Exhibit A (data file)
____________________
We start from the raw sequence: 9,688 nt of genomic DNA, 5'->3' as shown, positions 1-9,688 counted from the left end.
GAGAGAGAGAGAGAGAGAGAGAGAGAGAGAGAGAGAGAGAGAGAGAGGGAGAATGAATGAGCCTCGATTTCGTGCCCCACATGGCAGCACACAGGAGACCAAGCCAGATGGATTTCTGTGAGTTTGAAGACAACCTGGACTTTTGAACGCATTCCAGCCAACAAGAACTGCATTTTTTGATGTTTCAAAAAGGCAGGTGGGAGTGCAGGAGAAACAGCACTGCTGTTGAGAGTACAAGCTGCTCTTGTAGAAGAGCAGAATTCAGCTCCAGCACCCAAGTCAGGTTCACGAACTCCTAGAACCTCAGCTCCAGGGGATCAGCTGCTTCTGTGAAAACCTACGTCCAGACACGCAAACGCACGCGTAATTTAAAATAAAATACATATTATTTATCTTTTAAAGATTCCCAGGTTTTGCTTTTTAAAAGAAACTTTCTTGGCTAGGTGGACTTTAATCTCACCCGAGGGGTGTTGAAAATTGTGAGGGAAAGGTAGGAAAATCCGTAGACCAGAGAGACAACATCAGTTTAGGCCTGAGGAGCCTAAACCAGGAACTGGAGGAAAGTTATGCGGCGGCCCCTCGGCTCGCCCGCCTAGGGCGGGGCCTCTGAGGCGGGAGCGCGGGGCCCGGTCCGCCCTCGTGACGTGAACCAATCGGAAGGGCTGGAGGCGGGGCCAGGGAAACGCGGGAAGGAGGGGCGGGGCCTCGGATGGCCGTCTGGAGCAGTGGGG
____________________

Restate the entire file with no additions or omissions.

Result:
We start from the raw sequence: 9,688 nt of genomic DNA, 5'->3' as shown, positions 1-9,688 counted from the left end.
GAGAGAGAGAGAGAGAGAGAGAGAGAGAGAGAGAGAGAGAGAGAGAGGGAGAATGAATGAGCCTCGATTTCGTGCCCCACATGGCAGCACACAGGAGACCAAGCCAGATGGATTTCTGTGAGTTTGAAGACAACCTGGACTTTTGAACGCATTCCAGCCAACAAGAACTGCATTTTTTGATGTTTCAAAAAGGCAGGTGGGAGTGCAGGAGAAACAGCACTGCTGTTGAGAGTACAAGCTGCTCTTGTAGAAGAGCAGAATTCAGCTCCAGCACCCAAGTCAGGTTCACGAACTCCTAGAACCTCAGCTCCAGGGGATCAGCTGCTTCTGTGAAAACCTACGTCCAGACACGCAAACGCACGCGTAATTTAAAATAAAATACATATTATTTATCTTTTAAAGATTCCCAGGTTTTGCTTTTTAAAAGAAACTTTCTTGGCTAGGTGGACTTTAATCTCACCCGAGGGGTGTTGAAAATTGTGAGGGAAAGGTAGGAAAATCCGTAGACCAGAGAGACAACATCAGTTTAGGCCTGAGGAGCCTAAACCAGGAACTGGAGGAAAGTTATGCGGCGGCCCCTCGGCTCGCCCGCCTAGGGCGGGGCCTCTGAGGCGGGAGCGCGGGGCCCGGTCCGCCCTCGTGACGTGAACCAATCGGAAGGGCTGGAGGCGGGGCCAGGGAAACGCGGGAAGGAGGGGCGGGGCCTCGGATGGCCGTCTGGAGCAGTGGGG